master test plan

In the domain of agile and data warehouse (DW) project testing, a DW Master Test Plan (MTP) is often considered an out-dated practice, even unnecessary. With this viewpoint, project teams may overlook long-standing motives and rationale for a project-wide DW MTP.

A DW “Master Test Plan represents the plan of action and processes designed to accomplish quality assurance from beginning to end of a DW development lifecycle. The document describes all planned testing for each SDLC phase and how QA will be managed across all levels of testings (ex., unit, component, integration, system testing, etc.). The MTP provides a high-level view of the quality assurance policies and strategies to be implemented (based on ISO/IEC 29119).

Such a plan is often developed using the DW project’s “DW Project Vision” document, business and technical requirements, data dictionaries, data models for source and target schemas, data mappings, and extract, transform, load (ETL) and business intelligence (BI)/ analytics application specifications.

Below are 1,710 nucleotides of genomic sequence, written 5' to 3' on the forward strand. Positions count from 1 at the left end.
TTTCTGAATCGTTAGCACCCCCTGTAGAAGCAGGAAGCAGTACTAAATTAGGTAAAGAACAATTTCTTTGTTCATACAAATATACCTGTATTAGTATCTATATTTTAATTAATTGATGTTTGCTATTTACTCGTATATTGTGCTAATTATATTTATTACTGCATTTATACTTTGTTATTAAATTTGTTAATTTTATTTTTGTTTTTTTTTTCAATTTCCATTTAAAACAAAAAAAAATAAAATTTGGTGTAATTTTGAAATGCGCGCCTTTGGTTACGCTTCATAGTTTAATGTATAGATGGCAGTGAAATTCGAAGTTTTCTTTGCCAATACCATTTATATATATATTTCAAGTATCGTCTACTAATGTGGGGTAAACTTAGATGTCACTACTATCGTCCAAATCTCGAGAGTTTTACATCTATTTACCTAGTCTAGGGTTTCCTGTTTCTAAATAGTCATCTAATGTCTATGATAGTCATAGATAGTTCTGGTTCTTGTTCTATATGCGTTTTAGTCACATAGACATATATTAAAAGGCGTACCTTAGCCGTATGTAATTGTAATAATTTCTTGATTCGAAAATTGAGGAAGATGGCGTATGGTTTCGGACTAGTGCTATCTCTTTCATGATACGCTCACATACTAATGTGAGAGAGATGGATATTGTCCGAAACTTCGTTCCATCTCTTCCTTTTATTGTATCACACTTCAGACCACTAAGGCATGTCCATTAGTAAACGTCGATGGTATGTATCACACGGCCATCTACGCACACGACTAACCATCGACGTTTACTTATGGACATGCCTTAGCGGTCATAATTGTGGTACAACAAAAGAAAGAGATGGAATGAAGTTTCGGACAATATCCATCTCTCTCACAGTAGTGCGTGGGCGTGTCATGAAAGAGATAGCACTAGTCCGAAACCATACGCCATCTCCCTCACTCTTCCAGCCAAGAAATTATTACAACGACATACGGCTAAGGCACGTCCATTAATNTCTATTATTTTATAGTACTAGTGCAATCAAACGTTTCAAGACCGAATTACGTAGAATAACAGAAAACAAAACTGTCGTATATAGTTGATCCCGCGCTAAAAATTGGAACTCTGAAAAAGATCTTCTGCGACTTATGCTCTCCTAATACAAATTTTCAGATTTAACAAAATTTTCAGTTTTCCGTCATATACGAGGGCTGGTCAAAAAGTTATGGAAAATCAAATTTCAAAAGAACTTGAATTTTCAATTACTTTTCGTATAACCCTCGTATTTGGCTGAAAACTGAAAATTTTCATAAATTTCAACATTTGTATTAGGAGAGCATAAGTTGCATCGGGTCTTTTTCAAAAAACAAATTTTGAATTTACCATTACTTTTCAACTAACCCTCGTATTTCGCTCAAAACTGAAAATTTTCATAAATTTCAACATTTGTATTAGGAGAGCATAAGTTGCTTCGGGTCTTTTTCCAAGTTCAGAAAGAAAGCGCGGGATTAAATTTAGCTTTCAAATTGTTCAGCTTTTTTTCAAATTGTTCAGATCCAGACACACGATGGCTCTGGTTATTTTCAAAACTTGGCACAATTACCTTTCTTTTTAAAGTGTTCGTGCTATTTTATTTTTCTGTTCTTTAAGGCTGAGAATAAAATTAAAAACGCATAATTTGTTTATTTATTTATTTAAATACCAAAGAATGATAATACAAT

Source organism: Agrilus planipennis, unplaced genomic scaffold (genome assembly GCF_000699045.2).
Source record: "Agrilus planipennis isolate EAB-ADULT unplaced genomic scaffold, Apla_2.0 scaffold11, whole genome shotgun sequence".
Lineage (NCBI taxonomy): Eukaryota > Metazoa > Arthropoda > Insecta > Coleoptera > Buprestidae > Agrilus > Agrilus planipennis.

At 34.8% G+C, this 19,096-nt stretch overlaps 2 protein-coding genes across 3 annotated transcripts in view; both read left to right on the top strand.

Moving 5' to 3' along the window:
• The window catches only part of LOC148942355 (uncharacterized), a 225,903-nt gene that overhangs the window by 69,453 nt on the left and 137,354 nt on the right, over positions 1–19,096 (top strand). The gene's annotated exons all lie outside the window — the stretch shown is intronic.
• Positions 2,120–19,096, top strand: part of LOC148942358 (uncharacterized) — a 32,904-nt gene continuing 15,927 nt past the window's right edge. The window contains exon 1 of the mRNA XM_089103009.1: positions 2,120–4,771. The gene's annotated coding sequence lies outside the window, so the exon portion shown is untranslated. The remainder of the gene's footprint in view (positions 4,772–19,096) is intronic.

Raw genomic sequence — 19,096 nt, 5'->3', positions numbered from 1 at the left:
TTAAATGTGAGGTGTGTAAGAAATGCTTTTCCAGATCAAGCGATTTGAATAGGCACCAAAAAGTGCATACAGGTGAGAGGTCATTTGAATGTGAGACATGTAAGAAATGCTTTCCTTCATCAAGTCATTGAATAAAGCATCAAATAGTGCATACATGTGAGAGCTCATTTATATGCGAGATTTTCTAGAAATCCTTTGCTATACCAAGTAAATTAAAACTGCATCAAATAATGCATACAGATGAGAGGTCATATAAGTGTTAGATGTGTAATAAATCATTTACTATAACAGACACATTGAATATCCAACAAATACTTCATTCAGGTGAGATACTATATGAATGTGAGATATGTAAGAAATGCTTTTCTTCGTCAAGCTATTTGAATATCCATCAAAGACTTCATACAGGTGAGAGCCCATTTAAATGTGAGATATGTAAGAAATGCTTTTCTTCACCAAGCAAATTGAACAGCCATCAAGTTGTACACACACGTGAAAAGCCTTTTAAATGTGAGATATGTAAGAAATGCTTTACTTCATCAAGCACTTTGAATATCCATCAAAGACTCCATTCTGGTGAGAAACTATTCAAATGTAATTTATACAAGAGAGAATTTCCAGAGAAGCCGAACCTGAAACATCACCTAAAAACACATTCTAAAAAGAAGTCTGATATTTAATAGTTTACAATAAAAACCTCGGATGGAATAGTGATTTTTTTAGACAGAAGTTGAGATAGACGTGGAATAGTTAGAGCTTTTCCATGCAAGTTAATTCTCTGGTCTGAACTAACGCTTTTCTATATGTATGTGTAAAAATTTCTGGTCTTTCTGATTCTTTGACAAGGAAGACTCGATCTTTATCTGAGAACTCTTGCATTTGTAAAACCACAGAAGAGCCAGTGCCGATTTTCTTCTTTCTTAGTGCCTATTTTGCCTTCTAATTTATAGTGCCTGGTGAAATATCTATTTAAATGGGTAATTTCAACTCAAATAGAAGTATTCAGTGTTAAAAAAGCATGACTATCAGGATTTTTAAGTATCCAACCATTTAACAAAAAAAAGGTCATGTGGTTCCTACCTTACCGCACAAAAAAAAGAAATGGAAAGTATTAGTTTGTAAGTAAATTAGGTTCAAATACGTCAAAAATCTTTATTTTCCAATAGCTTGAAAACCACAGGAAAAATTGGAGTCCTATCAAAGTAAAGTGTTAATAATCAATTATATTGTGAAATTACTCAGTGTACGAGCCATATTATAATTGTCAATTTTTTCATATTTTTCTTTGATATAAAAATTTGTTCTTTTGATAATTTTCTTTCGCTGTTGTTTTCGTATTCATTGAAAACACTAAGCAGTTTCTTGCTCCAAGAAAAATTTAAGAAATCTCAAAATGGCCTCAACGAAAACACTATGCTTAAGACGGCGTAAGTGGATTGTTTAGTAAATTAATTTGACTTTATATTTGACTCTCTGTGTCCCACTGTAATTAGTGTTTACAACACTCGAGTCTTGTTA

Since the main objective of a quality assurance (QA) and testing process is to purge the data warehouse of the most serious and disruptive bugs, ad-hoc/ unplanned testing without an over-riding master plan would be ineffective in reaching a project’s quality objectives.

Well defined DW data quality/ testing objectives in the MTP at the onset of a DW project are vital. Such objectives will be a guiding influence to keep the project teams’ focus on building and maintaining DW quality while under development rather than delaying until the end of the project to inspect the results.

Objectives and contents of a Master Test Plan

A DW master test plan should describe the testing strategy/ approach for the entire DW and software development cycle. The MTP is intended for the project team so that they may plan and carry out all test activities, evaluate the quality of test activities, and manage those test activities through to successful completion.

The MTP should be published and distributed for approval by business and technical stakeholders’ to inform everyone about key areas of the planned testing process: Testing and quality objectives, scope and constraints of planned testing, test environments, test data sources, methods of testing, QA tools, processes, schedule, and testing resources required for the project.